The world of retail is changing at a fast pace and quickly shifting to e-commerce in large part because of the COVID-19 pandemic. Consumers are going into brick-and-mortar stores less and less. This new arena of retail will likely persist after the pandemic ends because people have grown accustomed to the ease of online shopping. So what are the brick-and-mortar stores supposed to do?
The answer is simple, yet profound: create an unmatched customer experience.
Why is Customer Experience in Retail Important?
In short, the better a customer’s experience in a store is, the greater connection customers will build with the brand. As a result, the more they will buy. If a brand is able to create a connection with their customer, they can easily turn that person into an enthusiast of that brand – someone who purchases from them frequently.
Online, on the other hand, there are a plethora of retail options for any product. Simply clicking through the website does not allow for a consumer to connect with a brand and the promise behind that brand. That does not lend itself well to repeat customers. Stepping into a physical store allows for consumers to be immersed into a brand and grow a connection which will, in turn, grow sales.
Retail stores have to give consumers a reason to visit their stores. The question a retailer should be asking themselves is: “What can I give my consumers in-store that they cannot get online?”
The simple answer to that question is a customer experience like no other. Retailers can look at this in a variety of different ways such as focusing on employee-to-customer interactions, store setup and aesthetic, in-store events, and anything else that will draw in a physical customer.
How Optimism Brewing Adapted its Retail Strategy Amidst COVID-19
One retailer that has adapted to provide an enticing experience to accompany their business during the pandemic is Optimism Brewing in Seattle. The brewing company noticed that the pandemic has made their customers come in to work remotely as early as noon on weekdays to seat and work while having a beer.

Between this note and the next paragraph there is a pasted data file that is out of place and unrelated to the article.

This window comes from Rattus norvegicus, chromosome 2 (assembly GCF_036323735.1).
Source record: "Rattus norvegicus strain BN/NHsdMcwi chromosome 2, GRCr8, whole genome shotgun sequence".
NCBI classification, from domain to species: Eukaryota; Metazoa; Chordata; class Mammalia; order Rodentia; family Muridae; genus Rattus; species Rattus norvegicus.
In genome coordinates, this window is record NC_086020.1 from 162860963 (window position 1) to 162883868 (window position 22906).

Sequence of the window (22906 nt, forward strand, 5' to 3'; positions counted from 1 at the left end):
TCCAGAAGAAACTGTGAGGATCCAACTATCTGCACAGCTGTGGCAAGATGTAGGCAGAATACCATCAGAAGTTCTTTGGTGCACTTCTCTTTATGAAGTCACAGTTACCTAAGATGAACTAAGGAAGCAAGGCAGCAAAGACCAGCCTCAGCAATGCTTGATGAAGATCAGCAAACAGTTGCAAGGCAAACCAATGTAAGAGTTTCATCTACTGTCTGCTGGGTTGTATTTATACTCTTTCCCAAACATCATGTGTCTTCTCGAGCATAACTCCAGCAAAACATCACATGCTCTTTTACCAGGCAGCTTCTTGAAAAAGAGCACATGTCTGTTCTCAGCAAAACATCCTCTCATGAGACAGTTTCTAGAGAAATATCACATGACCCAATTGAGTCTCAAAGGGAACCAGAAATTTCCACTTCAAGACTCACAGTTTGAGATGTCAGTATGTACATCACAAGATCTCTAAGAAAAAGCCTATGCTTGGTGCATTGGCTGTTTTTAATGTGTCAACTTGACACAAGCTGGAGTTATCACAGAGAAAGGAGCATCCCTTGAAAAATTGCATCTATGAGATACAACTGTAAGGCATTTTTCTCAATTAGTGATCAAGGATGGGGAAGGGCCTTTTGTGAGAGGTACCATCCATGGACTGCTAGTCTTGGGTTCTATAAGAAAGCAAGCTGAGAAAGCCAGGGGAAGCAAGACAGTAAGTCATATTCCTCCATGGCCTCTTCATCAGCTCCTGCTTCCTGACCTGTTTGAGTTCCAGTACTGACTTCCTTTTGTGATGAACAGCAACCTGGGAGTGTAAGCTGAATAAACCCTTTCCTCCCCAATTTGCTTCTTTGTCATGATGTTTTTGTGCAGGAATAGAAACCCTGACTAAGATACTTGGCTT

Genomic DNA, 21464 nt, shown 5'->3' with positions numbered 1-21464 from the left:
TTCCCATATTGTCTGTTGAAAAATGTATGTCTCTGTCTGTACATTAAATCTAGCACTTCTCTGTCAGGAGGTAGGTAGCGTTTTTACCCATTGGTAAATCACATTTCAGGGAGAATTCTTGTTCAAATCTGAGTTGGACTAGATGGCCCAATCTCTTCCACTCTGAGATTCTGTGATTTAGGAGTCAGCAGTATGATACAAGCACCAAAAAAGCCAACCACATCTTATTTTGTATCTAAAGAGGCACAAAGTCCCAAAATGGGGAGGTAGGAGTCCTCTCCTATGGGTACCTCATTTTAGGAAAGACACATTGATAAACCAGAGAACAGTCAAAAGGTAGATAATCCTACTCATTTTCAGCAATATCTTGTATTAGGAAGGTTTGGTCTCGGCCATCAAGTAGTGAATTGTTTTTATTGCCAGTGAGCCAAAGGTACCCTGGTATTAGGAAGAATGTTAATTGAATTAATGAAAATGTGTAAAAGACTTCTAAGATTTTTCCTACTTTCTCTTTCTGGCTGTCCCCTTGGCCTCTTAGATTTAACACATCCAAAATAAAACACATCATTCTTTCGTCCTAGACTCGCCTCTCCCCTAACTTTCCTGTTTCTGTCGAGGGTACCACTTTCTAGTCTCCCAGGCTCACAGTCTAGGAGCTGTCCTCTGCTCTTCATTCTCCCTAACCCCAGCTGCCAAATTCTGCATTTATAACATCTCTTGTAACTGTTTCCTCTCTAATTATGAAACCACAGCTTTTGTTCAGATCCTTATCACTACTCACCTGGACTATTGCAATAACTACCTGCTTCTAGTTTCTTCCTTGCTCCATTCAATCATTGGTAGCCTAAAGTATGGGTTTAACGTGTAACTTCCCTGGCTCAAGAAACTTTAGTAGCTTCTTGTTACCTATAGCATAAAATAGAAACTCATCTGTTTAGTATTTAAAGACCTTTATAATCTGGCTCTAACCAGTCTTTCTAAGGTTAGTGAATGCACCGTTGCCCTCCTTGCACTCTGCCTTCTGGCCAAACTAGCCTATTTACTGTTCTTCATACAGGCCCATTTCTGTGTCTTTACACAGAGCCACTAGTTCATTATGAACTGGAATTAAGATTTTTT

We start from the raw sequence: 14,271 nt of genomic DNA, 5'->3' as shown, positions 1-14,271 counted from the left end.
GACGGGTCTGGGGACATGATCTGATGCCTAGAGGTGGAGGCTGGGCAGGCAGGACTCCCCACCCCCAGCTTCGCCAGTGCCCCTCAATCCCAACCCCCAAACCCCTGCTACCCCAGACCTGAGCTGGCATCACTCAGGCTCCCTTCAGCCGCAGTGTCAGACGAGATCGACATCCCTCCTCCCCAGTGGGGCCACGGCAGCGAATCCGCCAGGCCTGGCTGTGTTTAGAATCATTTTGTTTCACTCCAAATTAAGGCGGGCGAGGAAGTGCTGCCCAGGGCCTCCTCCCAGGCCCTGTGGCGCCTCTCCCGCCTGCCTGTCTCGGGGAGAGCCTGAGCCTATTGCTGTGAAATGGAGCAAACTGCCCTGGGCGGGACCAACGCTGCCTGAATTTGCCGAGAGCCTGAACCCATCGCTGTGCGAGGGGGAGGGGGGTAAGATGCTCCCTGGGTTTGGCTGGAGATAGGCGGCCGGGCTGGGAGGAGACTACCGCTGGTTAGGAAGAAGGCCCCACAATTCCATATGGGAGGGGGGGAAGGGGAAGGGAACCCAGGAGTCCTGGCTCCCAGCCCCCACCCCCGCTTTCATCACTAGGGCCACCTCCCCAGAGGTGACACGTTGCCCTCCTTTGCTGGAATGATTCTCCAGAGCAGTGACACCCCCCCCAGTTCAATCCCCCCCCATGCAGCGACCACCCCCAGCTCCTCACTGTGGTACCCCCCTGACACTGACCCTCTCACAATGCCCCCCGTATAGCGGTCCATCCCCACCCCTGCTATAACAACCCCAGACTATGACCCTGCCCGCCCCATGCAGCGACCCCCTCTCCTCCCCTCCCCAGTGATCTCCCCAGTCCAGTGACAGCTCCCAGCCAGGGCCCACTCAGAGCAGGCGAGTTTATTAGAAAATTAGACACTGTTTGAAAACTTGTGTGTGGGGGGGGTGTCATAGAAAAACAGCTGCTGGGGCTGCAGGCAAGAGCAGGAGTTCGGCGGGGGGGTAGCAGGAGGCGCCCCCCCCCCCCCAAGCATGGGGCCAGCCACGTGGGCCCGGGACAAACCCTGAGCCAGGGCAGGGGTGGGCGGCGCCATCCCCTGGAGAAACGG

Optimism Brewing saw this opportunity for creating a unique experience for their customers. They adapted to changing consumer behaviors by adding a new feature to their business where customers could reserve a desk and get a complimentary beer while working in their new co-working space.
This was a new, interesting, and practical experience for those who wanted a change of scenery while working from home. Besides, as far as we’re concerned, in a pandemic, it’s always five o’clock somewhere, right? Optimism Brewing saw this unique opportunity to draw people out of their houses during these unprecedented time and get them into their store for extended periods of time.
This new strategy increased purchases and visits frequency for Optimism Brewing.
Customer Experience Over Price
Customer experience is a key differentiation strategy and is quickly outperforming price strategy in terms of what customers care about. Any store can offer its products at a discounted or premium price. A successful retail experience is what can set one retailer apart from another.